What does Asian American, Native Hawaiian & Pacific Islander Heritage Month mean to you?
This month gives us the opportunity to look at our history, because history is so important in so many aspects – to know who we are, where we’ve come from, what our challenges or struggles have been – and most of all, what our accomplishments have been, even though we’ve had those struggles and challenges. Knowing the history is not just important for us, but for everybody, so we understand each other. May is an important month for the AAPI community, but it shouldn’t be the only time we reflect on and celebrate our heritage. That goes for other observances like Black History Month and Pride Month. We need to remember those things all the time – every day.
Why is it so important for members of the Asian American, Native Hawaiian & Pacific Islander communities to share their stories?
It’s important for us to share our struggles as inspiration to others – from younger generations to our colleagues. It’s amazing how people can be struggling, no matter what the age, especially at this time with COVID, and no one would ever know. It’s inspiring to be honest – to let people see that if you can do it, they can do it too. You have to have the courage to share your stories so that others will have the courage to share theirs. Because of where I am in my career and my life, I feel I have that obligation to be the first, if the opportunity arises. And I’m not afraid to do that.
What would you say to a student who is struggling?
When a student is struggling, I always ask them to remember why they started, because PA school is hard. With that memory, I tell them, “Don’t doubt yourself – you can do this.” Then, there are some students to whom “life happens” – who have a parent who’s really sick, or they have a family, they’re married, they have kids, or are struggling with other personal issues. I say, “Okay, let’s take some time, take a breather and step back. Because taking a break is not the end of the world.” As PA educators, it is our responsibility to guide every student in their path to success.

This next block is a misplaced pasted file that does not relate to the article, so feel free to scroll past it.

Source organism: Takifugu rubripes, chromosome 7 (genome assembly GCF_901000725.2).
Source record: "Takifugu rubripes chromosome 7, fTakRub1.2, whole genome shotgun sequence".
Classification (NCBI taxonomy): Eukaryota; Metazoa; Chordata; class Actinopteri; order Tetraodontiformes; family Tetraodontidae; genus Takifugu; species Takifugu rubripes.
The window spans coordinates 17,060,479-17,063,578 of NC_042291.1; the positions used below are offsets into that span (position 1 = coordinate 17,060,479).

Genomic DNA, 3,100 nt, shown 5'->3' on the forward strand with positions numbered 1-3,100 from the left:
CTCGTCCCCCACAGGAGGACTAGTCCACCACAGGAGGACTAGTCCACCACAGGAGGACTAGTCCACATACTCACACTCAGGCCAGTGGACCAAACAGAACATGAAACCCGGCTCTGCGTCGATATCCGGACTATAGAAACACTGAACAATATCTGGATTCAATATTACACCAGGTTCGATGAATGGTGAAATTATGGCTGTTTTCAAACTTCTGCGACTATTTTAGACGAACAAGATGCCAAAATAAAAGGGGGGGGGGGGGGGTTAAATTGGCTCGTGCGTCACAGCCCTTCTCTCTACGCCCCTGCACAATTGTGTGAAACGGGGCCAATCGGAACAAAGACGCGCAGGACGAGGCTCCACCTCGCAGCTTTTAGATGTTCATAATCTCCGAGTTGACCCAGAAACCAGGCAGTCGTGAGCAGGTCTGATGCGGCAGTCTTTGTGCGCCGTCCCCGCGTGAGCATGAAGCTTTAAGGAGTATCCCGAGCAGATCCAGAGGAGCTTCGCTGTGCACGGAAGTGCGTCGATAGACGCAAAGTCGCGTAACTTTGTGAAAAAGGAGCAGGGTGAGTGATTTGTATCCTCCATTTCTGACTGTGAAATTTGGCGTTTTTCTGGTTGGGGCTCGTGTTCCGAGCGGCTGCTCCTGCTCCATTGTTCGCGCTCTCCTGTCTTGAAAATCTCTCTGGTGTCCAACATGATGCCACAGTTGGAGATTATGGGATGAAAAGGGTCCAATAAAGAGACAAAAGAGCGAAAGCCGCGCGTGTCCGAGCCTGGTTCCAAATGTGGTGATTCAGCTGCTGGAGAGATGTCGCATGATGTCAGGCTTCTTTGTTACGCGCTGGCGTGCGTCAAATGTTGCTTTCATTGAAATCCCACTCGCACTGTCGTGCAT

If you could tell your younger self anything, what would you say?
For a long time, I had regrets about things I did or didn’t do, or the time it took to get where I am today. But I’ve realized that I had to go through things a certain way to have the understanding and to be who I am now. So, I would say, “Go with your heart. Do what you have to do. Have the courage to be who you are. Make the best decisions with what you have.” I truly believe that is what I have always done, so I’m finally letting go of regret…almost.
What are you proudest of in your career?
I’m proudest of the impact I have had on the people that I have worked with – patients and students. It’s not just about the medicine, the treatment, the diagnosis – it’s about the human connection you have with your patients – that you made the experience less scary or made them feel they were safe. My proudest moments as an educator have been when students would come back to me, even as alumni from five, six, sometimes 10 years ago, and share a memory of their time in the program and how I helped them through a difficult time in their lives. It makes me proud to know I’ve made an impact.